Laboratory abnormalities in pregnancy-associated hypertension: frequency and association with pregnancy outcomes

Eunice Kennedy Shriver National Institute of Child Health and Human Development (NICHD) Maternal-Fetal Medicine Units (MFMU) Network

Research output: Contribution to journalArticle

10 Scopus citations

Abstract

OBJECTIVE: To estimate the frequency of abnormal laboratory test results in pregnancy-associated hypertension and the relationship with pregnancy outcomes.

METHODS: This was a secondary analysis of a multicenter trial of vitamin C and E for prevention of pregnancy-associated hypertension in low-risk nulliparous women. Laboratory abnormalities included: platelets less than 100,000/mm, aspartate aminotransferase 100 units/L or greater, creatinine 1.5 mg/dL or greater, lactate dehydrogenase 600 units/L or greater, total bilirubin 1.2 mg/dL or greater, or evidence of hemolysis on peripheral smear. Mild pregnancy-associated hypertension was defined as blood pressure 140-159/90-109 mm Hg. Severe pregnancy-associated hypertension was defined as persistent blood pressure 160/110 mm Hg or greater, acute antihypertensive treatment, or any blood pressure elevation associated with clinical signs of end-organ dysfunction (one or more of headache, epigastric pain, blurred vision, pulmonary edema, eclampsia, or oliguria). Pregnancy outcomes were compared across four groups: I, mild hypertension alone; II, mild hypertension+abnormal laboratory values; III, severe pregnancy-associated hypertension alone; and IV, severe pregnancy-associated hypertension+abnormal laboratory values.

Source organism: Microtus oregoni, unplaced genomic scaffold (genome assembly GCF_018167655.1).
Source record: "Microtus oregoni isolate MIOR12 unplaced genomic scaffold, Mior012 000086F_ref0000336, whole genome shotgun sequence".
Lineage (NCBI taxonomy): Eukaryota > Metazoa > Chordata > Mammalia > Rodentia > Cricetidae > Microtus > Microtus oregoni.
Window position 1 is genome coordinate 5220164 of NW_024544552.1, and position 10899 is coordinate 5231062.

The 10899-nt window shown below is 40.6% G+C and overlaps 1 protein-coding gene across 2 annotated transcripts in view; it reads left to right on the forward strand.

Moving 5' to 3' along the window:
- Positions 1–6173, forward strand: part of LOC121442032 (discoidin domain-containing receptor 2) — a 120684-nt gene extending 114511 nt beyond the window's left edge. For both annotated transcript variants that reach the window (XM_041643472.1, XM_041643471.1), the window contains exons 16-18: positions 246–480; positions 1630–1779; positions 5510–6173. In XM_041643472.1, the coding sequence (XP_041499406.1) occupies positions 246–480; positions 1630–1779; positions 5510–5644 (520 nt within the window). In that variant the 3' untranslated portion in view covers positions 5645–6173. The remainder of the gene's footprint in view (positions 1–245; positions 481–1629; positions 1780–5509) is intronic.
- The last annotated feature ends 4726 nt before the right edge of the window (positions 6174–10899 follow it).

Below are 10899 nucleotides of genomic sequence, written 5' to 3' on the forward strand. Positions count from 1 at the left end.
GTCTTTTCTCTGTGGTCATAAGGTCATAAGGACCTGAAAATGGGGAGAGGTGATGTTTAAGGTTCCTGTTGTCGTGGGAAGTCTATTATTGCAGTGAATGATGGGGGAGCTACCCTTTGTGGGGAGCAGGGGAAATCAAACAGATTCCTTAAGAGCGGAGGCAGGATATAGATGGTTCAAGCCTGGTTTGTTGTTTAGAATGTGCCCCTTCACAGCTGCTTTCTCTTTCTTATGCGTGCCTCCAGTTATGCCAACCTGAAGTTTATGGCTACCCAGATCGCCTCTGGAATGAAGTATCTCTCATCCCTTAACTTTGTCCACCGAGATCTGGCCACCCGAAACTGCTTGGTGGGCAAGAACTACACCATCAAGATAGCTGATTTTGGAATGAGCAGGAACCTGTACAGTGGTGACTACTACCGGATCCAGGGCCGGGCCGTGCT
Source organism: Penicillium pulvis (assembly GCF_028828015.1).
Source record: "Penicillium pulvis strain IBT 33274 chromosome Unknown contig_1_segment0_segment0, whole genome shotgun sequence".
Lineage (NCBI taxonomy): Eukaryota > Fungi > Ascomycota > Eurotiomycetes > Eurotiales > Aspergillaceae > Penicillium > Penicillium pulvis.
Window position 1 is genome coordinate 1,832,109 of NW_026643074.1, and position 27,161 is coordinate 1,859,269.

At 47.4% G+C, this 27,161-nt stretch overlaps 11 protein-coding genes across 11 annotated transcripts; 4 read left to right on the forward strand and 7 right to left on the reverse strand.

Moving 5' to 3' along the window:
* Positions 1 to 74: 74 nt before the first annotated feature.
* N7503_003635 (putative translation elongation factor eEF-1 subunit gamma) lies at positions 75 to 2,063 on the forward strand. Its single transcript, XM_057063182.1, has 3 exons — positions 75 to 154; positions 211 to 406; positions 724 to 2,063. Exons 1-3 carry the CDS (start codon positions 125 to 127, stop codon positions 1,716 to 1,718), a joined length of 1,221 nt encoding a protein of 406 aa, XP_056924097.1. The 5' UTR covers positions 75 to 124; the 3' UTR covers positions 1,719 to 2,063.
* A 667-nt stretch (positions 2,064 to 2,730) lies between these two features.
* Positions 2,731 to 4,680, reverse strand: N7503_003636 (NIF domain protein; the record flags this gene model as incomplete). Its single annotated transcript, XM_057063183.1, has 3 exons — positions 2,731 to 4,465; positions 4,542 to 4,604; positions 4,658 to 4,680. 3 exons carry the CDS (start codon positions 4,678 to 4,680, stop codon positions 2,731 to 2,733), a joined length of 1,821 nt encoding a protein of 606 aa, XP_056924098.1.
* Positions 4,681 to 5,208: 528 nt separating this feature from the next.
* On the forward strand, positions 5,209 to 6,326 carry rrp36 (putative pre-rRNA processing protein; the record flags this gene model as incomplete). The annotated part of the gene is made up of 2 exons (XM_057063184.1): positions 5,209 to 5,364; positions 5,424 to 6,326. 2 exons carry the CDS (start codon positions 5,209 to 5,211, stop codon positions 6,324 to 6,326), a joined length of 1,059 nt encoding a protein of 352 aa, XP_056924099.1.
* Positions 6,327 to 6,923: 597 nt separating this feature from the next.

RESULTS: Of 9,969 women, 2,752 (27.9%) developed pregnancy-associated hypertension and of these, laboratory abnormalities occurred in 7.3%. Laboratory abnormalities increased with severity of hypertension: mild hypertension alone (4.9%), severe hypertension alone (8.9%), and mild or severe hypertension with clinical signs of end-organ dysfunction (12.2%) (P for trend

CONCLUSION: The frequency of abnormal laboratory values in women with pregnancy-associated hypertension increases with disease severity. Adverse perinatal outcomes increase in the presence of abnormal laboratory values, particularly in those with clinical signs, likely atttributable in part to the decision to deliver early.

Original languageEnglish (US)
Pages (from-to)933-940
Number of pages8
JournalObstetrics and Gynecology
Volume124
Issue number5
DOIs
StatePublished - Nov 1 2014

ASJC Scopus subject areas

  • Medicine(all)

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    Eunice Kennedy Shriver National Institute of Child Health and Human Development (NICHD) Maternal-Fetal Medicine Units (MFMU) Network (2014). Laboratory abnormalities in pregnancy-associated hypertension: frequency and association with pregnancy outcomes. Obstetrics and Gynecology, 124(5), 933-940. https://doi.org/10.1097/AOG.0000000000000509